Questions: What are you thankful to God for? Are you willing to let people know about it?

© 2022 Nick Zaccardi

 
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Posted by on September 21, 2022 in Encouragement, Faith, Prayer, Spiritual Walk, Worship

 

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Thanksgiving Dinner

Thanksgiving Dinner

Tomorrow, in the United States, we will be celebrating the Thanksgiving holiday. This was originally established to give thanks to God, for His blessing on our nation. So, I want to take a post to get our minds into that frame of reference.

I was reading in the Old Testament about thanksgiving. It was interesting to see that, in the Law of Moses, God instituted a sacrifice of thanksgiving. It’s found in Leviticus 7:11-15, but I’ll only quote one verse here.

The meat of his fellowship offering of thanksgiving must be eaten on the day it is offered; he must leave none of it till morning.

Leviticus 7:15

In the Old Testament there are different classifications of sacrifices. One of these is known as the fellowship offerings. They were the freewill offerings. They weren’t required. They were only offered if the worshiper wanted to.

Of these fellowship offerings, this is the “Todah” sacrifice. It’s an offering of thanksgiving by raising the hands.

In this offering, an animal was killed and the blood was drained and sprinkled upon the altar. Then, only the fat around the organs was burned on the altar.

The rest was cooked and eaten by the priest and worshiper. The priest and his family would get the breast and the right leg. The worshipers would get the rest. Along with this, the offering included four kinds of bread that they ate along with the sacrifice.

I found this to be very interesting. In the Old Testament, the Thanksgiving offering was a meal. They celebrated Thanksgiving just like us.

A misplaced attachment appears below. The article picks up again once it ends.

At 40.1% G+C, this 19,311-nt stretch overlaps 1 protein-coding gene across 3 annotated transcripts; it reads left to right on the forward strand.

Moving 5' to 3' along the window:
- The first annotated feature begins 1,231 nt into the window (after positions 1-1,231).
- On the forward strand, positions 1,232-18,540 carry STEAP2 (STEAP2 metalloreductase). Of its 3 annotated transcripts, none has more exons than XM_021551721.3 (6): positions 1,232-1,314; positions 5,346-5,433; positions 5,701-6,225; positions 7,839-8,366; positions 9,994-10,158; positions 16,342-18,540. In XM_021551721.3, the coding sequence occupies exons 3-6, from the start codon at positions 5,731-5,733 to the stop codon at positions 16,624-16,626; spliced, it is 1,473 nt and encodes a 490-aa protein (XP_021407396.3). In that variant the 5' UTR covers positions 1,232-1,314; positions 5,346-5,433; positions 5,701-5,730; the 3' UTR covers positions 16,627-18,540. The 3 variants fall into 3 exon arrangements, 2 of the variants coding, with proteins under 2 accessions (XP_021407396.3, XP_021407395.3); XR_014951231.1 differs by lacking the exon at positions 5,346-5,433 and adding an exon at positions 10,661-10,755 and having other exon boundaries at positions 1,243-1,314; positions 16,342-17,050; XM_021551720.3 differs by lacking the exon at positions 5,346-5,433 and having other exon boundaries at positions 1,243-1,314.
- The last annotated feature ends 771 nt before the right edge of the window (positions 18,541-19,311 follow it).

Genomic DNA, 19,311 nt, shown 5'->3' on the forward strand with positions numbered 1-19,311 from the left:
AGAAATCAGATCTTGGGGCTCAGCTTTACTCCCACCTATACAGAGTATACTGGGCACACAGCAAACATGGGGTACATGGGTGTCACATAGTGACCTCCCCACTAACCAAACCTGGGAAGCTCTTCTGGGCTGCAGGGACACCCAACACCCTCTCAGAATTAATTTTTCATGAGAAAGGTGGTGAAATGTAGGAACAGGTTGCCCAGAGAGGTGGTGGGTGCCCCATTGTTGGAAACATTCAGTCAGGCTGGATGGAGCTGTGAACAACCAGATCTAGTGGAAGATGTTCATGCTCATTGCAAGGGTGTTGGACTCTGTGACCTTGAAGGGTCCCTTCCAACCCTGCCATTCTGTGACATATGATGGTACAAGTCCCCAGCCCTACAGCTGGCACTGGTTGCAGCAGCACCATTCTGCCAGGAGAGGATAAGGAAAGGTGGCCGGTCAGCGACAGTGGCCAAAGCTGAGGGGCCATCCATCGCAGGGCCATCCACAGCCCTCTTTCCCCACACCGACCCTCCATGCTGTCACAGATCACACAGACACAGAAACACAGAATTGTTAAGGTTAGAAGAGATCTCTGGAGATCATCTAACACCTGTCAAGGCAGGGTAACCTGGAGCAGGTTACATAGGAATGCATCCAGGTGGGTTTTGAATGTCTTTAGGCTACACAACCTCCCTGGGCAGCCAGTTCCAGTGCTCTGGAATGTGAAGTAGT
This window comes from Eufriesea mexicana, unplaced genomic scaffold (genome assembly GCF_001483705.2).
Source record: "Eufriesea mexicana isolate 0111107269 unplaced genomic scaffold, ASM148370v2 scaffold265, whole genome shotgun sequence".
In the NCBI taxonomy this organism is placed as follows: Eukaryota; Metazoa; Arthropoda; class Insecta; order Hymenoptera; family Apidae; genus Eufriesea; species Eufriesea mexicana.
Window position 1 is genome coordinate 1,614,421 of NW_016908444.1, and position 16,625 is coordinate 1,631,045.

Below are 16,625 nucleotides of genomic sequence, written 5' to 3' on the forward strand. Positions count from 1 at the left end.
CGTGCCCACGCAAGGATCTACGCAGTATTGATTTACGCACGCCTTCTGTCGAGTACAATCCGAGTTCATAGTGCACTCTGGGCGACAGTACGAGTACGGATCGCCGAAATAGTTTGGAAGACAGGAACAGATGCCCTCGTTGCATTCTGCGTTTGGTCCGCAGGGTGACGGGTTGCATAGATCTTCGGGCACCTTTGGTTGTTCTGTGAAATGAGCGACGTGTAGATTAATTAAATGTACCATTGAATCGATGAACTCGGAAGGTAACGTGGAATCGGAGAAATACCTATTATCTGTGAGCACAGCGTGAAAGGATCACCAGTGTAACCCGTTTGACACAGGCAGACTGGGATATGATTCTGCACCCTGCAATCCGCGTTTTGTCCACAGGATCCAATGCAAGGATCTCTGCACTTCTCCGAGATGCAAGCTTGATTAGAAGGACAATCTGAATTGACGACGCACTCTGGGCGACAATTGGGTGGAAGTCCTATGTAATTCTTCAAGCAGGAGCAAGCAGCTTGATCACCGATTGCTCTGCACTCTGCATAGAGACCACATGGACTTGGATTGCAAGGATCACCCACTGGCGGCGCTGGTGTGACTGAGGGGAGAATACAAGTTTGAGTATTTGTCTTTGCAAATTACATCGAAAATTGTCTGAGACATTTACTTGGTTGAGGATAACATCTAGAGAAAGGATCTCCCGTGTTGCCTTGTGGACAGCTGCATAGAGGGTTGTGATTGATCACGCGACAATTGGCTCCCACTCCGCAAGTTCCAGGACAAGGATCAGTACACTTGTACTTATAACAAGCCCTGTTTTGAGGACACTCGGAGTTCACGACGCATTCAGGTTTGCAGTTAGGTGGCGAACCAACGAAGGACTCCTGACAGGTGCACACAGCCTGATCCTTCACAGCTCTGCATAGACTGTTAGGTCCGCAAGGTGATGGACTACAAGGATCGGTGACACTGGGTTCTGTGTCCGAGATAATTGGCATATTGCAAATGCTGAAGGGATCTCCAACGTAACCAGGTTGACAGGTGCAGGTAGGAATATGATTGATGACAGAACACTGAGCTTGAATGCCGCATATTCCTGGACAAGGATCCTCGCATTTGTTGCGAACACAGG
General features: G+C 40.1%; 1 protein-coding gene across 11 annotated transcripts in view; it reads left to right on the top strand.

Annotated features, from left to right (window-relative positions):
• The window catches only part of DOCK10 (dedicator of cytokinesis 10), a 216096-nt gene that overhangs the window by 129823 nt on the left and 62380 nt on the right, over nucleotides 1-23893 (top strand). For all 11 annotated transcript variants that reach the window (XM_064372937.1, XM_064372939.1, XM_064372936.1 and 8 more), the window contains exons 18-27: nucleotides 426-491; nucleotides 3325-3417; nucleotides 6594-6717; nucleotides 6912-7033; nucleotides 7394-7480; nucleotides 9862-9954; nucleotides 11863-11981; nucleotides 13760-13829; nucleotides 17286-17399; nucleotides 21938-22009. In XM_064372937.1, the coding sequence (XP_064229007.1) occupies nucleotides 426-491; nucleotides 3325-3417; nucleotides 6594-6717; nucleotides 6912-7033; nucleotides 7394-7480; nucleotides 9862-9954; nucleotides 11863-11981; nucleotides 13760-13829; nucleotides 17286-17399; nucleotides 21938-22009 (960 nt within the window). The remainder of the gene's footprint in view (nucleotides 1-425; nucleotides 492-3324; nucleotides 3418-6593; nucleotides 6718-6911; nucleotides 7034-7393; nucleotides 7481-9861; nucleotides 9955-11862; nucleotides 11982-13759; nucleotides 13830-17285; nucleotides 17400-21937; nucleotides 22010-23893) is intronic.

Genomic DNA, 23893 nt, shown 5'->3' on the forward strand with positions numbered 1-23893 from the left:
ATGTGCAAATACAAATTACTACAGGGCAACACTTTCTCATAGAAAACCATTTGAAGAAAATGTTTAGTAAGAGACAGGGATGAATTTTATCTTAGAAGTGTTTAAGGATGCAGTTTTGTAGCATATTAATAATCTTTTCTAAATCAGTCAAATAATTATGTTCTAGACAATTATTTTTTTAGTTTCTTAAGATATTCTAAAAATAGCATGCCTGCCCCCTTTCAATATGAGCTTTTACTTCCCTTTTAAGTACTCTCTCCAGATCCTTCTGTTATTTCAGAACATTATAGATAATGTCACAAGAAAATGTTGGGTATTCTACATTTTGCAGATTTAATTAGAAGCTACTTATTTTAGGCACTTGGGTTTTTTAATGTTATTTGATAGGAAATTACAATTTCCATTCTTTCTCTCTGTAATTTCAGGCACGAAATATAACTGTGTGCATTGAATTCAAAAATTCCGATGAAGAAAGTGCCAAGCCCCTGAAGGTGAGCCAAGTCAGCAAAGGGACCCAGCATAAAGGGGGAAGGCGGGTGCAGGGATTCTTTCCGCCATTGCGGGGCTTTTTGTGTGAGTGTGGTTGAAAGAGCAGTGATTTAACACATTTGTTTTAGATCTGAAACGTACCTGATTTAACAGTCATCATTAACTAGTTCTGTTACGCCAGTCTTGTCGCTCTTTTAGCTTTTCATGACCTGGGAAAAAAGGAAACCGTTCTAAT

Did you know that a meal can be worship?

So whether you eat or drink or whatever you do, do it all for the glory of God.

1 Corinthians 10:31

Think about it. At one point Peter was rebuked for refusing to eat with Gentiles. In the New Testament we’re also instructed not to eat with hypocrites. That’s because a meal involves fellowship.

Do you see the Thanksgiving meal as worship? Make a point to mention it this year.

“This meal is an act of our worship to God.”

Why is this important? It turns out that in the Old Testament, the root of the word, fellowship, is the word, shalom. In that case, Thanksgiving is the celebration of God’s gift of shalom.

Even though shalom is usually translated as peace, there’s a lot more to it. It’s one of those huge words in Scripture. Shalom actually speaks of fullness of life, wholeness, prosperity, safety, and peace with God.

Isn’t that what Jesus came to accomplish in us?

The thief comes only to steal and kill and destroy; I have come that they may have life, and have it to the full.

John 10:10

The reason Jesus came was so that we could enter the covenant. The result of this is shalom – fullness of life.

The thanksgiving meal should celebrate what God has done for you. If you remember, you may want to pray with your hands raised this year.

Celebrate the good things God has done, and is doing in your life.

Question: What are you thankful for right now?

© 2021 Nick Zaccardi

 
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Posted by on November 24, 2021 in Encouragement, Faith, Fellowship, Worship